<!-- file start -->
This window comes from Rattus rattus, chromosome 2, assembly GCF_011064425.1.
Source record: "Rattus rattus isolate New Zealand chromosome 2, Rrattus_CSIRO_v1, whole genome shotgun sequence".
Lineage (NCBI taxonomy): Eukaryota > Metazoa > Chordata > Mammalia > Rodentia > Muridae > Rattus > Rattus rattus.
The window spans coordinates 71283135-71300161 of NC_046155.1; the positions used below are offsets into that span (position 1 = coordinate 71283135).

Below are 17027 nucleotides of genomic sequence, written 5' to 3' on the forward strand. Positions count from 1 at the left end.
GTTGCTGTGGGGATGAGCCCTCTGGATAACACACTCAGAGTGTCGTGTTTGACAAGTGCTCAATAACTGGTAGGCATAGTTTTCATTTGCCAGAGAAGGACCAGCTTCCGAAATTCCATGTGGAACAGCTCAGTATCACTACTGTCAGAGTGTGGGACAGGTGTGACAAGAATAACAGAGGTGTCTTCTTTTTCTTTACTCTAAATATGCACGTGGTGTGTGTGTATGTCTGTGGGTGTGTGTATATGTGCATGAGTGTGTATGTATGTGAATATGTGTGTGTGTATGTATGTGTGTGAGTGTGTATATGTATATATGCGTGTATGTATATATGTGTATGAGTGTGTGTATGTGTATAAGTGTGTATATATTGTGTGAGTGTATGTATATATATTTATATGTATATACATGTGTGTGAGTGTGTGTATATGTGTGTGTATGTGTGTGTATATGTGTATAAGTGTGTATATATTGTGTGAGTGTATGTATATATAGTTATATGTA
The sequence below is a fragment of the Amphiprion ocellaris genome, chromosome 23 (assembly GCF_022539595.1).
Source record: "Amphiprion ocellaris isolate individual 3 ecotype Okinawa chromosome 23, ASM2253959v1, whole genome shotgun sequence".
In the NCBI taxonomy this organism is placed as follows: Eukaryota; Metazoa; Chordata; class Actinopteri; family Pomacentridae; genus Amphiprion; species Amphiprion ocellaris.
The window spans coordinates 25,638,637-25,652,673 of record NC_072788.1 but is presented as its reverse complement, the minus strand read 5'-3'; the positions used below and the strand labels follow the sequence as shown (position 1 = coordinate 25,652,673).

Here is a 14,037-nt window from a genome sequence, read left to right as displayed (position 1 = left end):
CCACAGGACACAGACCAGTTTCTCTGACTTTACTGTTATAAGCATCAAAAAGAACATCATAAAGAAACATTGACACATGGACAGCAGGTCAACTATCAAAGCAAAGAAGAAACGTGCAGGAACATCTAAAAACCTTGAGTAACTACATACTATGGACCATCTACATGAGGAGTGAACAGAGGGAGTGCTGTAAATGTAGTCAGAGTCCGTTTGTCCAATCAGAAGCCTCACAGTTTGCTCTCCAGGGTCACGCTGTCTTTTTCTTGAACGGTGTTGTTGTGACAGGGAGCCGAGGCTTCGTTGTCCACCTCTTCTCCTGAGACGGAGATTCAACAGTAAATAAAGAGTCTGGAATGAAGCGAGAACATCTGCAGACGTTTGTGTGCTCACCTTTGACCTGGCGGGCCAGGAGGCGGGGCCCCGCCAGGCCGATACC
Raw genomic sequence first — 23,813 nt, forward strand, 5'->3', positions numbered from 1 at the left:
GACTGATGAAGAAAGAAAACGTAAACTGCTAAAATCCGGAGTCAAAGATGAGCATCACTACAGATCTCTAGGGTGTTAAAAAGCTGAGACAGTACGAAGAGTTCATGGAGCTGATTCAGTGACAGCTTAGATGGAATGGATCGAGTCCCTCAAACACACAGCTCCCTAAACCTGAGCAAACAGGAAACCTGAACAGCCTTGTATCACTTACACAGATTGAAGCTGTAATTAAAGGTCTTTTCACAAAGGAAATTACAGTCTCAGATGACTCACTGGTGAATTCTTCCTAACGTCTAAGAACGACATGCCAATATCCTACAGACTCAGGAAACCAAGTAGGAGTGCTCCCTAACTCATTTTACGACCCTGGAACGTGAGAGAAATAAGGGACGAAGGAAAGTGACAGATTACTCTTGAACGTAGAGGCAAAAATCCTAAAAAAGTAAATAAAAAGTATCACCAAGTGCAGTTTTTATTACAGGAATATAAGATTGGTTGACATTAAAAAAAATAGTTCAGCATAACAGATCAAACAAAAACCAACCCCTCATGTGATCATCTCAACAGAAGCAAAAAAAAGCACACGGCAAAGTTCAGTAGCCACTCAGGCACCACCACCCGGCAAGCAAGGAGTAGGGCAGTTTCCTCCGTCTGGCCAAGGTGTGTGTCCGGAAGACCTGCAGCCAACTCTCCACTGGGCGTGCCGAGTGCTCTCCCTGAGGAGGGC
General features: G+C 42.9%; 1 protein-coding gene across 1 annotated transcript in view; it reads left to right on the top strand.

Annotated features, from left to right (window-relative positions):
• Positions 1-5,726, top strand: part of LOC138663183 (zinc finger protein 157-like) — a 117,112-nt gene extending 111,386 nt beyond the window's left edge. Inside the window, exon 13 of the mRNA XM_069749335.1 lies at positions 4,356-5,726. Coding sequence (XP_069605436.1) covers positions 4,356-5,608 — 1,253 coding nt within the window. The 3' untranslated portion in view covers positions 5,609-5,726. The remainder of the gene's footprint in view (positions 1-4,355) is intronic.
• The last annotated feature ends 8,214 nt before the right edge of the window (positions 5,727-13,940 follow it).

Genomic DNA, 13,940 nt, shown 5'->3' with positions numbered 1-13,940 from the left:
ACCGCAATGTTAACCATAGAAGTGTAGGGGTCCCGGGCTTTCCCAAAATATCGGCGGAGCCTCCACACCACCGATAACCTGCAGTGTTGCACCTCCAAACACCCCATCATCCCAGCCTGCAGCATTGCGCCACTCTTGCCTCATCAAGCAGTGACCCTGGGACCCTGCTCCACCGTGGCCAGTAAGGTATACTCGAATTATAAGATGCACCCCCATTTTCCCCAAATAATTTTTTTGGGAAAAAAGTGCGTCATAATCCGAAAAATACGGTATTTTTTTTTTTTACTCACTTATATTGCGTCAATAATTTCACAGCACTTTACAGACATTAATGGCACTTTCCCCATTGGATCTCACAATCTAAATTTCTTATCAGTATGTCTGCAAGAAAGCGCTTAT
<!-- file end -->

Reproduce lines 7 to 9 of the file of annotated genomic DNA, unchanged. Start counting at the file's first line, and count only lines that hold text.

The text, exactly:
The sequence below is a fragment of the Amphiprion ocellaris genome, chromosome 23 (assembly GCF_022539595.1).
Source record: "Amphiprion ocellaris isolate individual 3 ecotype Okinawa chromosome 23, ASM2253959v1, whole genome shotgun sequence".
In the NCBI taxonomy this organism is placed as follows: Eukaryota; Metazoa; Chordata; class Actinopteri; family Pomacentridae; genus Amphiprion; species Amphiprion ocellaris.